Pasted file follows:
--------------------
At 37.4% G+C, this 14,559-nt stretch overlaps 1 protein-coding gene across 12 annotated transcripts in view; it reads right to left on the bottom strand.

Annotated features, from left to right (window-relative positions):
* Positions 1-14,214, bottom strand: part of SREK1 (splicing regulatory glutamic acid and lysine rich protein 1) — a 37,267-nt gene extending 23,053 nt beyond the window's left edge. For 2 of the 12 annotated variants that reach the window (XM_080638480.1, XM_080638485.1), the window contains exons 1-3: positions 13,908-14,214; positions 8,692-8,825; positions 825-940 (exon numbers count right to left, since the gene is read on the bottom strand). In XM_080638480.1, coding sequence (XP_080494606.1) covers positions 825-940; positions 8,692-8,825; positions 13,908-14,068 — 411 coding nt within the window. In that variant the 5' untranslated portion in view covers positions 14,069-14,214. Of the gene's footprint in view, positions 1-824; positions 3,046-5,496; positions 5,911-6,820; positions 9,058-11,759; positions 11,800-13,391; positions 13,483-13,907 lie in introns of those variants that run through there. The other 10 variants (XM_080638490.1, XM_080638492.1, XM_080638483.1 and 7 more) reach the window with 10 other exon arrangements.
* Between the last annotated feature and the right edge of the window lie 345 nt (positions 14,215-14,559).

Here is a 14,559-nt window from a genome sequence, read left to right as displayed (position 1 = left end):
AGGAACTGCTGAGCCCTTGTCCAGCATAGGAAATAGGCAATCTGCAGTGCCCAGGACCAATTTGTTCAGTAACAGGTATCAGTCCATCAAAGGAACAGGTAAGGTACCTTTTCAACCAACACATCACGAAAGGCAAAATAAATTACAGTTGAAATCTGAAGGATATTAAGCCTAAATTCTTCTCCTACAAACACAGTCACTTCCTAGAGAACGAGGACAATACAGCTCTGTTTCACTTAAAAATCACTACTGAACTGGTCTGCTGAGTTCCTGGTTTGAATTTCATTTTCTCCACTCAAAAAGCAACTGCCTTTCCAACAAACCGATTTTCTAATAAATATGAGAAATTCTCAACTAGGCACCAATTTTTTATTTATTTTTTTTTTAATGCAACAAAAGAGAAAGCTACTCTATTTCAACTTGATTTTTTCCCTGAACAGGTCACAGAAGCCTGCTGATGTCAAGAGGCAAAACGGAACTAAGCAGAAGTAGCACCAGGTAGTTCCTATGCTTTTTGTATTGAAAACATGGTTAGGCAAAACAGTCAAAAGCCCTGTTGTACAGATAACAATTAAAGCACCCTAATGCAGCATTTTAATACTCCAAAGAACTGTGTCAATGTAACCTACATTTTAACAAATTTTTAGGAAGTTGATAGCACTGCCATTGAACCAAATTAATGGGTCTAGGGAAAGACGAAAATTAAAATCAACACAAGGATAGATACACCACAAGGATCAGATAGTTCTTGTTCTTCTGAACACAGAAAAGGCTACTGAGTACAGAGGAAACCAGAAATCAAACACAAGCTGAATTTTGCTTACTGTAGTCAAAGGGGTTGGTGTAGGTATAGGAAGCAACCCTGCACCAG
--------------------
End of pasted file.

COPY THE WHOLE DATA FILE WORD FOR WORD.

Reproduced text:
At 37.4% G+C, this 14,559-nt stretch overlaps 1 protein-coding gene across 12 annotated transcripts in view; it reads right to left on the bottom strand.

Annotated features, from left to right (window-relative positions):
* Positions 1-14,214, bottom strand: part of SREK1 (splicing regulatory glutamic acid and lysine rich protein 1) — a 37,267-nt gene extending 23,053 nt beyond the window's left edge. For 2 of the 12 annotated variants that reach the window (XM_080638480.1, XM_080638485.1), the window contains exons 1-3: positions 13,908-14,214; positions 8,692-8,825; positions 825-940 (exon numbers count right to left, since the gene is read on the bottom strand). In XM_080638480.1, coding sequence (XP_080494606.1) covers positions 825-940; positions 8,692-8,825; positions 13,908-14,068 — 411 coding nt within the window. In that variant the 5' untranslated portion in view covers positions 14,069-14,214. Of the gene's footprint in view, positions 1-824; positions 3,046-5,496; positions 5,911-6,820; positions 9,058-11,759; positions 11,800-13,391; positions 13,483-13,907 lie in introns of those variants that run through there. The other 10 variants (XM_080638490.1, XM_080638492.1, XM_080638483.1 and 7 more) reach the window with 10 other exon arrangements.
* Between the last annotated feature and the right edge of the window lie 345 nt (positions 14,215-14,559).

Here is a 14,559-nt window from a genome sequence, read left to right as displayed (position 1 = left end):
AGGAACTGCTGAGCCCTTGTCCAGCATAGGAAATAGGCAATCTGCAGTGCCCAGGACCAATTTGTTCAGTAACAGGTATCAGTCCATCAAAGGAACAGGTAAGGTACCTTTTCAACCAACACATCACGAAAGGCAAAATAAATTACAGTTGAAATCTGAAGGATATTAAGCCTAAATTCTTCTCCTACAAACACAGTCACTTCCTAGAGAACGAGGACAATACAGCTCTGTTTCACTTAAAAATCACTACTGAACTGGTCTGCTGAGTTCCTGGTTTGAATTTCATTTTCTCCACTCAAAAAGCAACTGCCTTTCCAACAAACCGATTTTCTAATAAATATGAGAAATTCTCAACTAGGCACCAATTTTTTATTTATTTTTTTTTTAATGCAACAAAAGAGAAAGCTACTCTATTTCAACTTGATTTTTTCCCTGAACAGGTCACAGAAGCCTGCTGATGTCAAGAGGCAAAACGGAACTAAGCAGAAGTAGCACCAGGTAGTTCCTATGCTTTTTGTATTGAAAACATGGTTAGGCAAAACAGTCAAAAGCCCTGTTGTACAGATAACAATTAAAGCACCCTAATGCAGCATTTTAATACTCCAAAGAACTGTGTCAATGTAACCTACATTTTAACAAATTTTTAGGAAGTTGATAGCACTGCCATTGAACCAAATTAATGGGTCTAGGGAAAGACGAAAATTAAAATCAACACAAGGATAGATACACCACAAGGATCAGATAGTTCTTGTTCTTCTGAACACAGAAAAGGCTACTGAGTACAGAGGAAACCAGAAATCAAACACAAGCTGAATTTTGCTTACTGTAGTCAAAGGGGTTGGTGTAGGTATAGGAAGCAACCCTGCACCAG